Ethiopian Airlines and Qatar Airways avoid an almost Collusion

A mid-air collision was barely avoided over the skies of Somalia following a miscommunication from Air Traffic Control (ATC) on February 24. This incident involved a Qatar Airways Boeing 787-8 and an Ethiopian Airlines Airbus A350-900.

A Qatar Airways Boeing 787-8 was cruising over the Gulf of Aden en route from Doha (DOH) to Entebbe, Uganda (EBB). The flight was QR 1383, with the plane having registration A7-BCN. Flying in the opposite direction around the same time was an Ethiopian Airlines Airbus A350-900 flying from Addis Ababa (ADD) to Dubai (DXB). Ethiopian was operating flight ET 602, with the aircraft having registration ET-ATY.

QR 1383 was cruising at 38,000 feet (11,582 meters). As it entered Somali airspace, controllers in Mogadishu instructed the flight to climb to 40,000 feet (12,192 meters). Reports suggest that this instruction was made around 12:32 p.m. local time. Right then, the Ethiopian A350 was cruising at 39,000 feet (11,887 meters), flying in the opposite direction.

Following the controllers’ instructions, QR 1383 began climbing to 40,000 feet (12,192 meters), or Flight Level 400. This maneuver put the aircraft on a collision course right in the path of ET 602.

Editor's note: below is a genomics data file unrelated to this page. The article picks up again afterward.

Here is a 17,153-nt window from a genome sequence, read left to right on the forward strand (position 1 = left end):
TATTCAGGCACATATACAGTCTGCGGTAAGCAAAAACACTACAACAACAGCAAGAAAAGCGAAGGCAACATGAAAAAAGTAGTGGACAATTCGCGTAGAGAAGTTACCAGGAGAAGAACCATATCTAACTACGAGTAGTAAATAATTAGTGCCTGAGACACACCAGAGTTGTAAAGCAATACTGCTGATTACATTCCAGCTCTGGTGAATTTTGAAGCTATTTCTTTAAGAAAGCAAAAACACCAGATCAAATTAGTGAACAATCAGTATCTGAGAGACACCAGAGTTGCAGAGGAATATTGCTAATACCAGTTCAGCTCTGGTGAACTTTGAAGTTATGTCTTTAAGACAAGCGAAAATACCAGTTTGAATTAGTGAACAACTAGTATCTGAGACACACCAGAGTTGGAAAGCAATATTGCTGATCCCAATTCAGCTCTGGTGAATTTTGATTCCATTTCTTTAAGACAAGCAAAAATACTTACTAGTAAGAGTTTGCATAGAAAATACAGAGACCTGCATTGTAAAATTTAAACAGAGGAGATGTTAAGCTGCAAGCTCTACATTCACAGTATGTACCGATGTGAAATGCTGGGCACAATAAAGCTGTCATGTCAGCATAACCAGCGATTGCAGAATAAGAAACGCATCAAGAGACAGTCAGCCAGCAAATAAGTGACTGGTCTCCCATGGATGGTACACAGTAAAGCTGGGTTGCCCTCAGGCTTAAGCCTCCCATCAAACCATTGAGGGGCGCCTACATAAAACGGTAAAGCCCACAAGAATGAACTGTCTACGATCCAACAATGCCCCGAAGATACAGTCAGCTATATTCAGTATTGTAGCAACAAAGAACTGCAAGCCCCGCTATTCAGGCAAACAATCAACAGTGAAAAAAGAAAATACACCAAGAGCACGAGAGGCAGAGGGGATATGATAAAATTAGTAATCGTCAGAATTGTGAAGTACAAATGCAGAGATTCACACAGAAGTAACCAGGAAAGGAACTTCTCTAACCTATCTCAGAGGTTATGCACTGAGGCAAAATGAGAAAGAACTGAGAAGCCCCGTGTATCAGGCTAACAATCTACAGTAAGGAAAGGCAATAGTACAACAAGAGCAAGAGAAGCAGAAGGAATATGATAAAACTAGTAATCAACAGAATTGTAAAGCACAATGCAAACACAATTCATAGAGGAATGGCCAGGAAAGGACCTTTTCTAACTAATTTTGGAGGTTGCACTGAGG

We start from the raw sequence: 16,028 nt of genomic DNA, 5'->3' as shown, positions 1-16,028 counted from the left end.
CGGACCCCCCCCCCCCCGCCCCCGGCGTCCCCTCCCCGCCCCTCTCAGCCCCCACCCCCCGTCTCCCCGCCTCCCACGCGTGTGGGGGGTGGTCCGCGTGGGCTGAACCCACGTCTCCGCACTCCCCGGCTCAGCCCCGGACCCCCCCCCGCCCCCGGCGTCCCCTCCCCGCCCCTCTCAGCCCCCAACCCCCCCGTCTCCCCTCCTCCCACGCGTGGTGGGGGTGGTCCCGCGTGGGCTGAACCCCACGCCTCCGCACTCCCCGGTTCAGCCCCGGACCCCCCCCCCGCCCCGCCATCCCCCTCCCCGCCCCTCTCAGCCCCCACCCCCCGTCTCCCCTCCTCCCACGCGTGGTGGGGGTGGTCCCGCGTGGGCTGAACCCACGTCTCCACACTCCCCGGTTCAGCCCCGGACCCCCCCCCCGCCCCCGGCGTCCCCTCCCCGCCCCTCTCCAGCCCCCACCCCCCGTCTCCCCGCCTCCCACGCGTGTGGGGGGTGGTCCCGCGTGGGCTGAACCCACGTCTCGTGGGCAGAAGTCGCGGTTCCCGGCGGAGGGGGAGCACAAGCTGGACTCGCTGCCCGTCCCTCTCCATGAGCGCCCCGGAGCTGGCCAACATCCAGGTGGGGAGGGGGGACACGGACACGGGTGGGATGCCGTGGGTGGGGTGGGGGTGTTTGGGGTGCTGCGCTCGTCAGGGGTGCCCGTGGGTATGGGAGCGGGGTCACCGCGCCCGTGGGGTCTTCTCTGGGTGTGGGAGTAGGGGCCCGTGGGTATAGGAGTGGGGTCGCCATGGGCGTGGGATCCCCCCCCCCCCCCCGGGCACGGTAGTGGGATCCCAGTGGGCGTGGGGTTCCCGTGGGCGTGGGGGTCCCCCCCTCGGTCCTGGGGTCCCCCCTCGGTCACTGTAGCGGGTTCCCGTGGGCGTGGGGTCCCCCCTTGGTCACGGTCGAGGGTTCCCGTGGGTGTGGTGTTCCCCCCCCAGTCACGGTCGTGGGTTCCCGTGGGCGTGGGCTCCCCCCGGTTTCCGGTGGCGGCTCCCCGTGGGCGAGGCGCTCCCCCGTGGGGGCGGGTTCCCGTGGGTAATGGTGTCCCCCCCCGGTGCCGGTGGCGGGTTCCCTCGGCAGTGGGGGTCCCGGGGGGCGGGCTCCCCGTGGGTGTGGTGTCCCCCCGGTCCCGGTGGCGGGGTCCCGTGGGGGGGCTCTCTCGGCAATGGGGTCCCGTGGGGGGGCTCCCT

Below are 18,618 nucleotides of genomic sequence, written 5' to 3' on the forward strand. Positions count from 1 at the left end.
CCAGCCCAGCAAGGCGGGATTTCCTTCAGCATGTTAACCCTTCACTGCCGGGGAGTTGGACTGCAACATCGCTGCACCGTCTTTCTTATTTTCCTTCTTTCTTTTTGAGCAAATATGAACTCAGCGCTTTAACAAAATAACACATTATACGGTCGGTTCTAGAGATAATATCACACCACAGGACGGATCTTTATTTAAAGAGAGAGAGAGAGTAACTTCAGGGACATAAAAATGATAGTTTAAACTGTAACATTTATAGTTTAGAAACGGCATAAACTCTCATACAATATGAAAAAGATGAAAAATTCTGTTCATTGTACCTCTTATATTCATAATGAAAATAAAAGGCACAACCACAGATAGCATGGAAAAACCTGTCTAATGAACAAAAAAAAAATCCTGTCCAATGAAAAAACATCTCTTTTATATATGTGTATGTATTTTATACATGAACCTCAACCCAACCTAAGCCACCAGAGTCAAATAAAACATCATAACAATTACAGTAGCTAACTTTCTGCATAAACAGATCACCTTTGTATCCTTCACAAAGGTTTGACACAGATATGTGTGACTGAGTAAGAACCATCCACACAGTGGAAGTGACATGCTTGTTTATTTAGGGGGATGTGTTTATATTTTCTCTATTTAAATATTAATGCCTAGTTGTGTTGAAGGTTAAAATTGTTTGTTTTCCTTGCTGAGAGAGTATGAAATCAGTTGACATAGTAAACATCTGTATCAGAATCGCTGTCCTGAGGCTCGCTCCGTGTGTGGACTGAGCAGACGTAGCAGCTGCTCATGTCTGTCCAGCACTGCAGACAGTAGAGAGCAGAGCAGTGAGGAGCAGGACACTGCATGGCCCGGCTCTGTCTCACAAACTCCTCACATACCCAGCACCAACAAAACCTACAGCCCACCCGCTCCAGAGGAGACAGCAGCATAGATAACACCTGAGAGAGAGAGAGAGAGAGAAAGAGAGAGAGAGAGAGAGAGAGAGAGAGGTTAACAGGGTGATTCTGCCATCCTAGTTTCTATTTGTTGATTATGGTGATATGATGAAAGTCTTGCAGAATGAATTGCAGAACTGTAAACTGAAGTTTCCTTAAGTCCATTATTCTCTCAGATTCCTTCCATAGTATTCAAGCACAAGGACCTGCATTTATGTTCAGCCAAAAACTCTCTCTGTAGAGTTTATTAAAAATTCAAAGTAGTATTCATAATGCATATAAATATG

Thankfully, all modern aircraft have a Traffic Collision Avoidance System (TCAS). This system notifies the pilots if their aircraft is flying dangerously close to another plane and if a collision is imminent. Thanks to TCAS issuing an urgent warning on both aircraft, the pilots could take immediate corrective action, thus preventing a devastating mid-air collision.

The Somali Civil Aviation Authority (SCAA) is investigating this incident, which could have been worse due to a simple miscommunication.

Somalia’s Ministry of Transport and Civil Aviation, along with the Federal Government, have previously expressed concerns regarding flight path disruptions in the northern regions of Somaliland. SCAA has accused Somaliland of allegedly exacerbating these risks by “misdirecting aircraft,” showing the dire need for better communication and protocols within the region’s air traffic control.

Source: AeroXplorer

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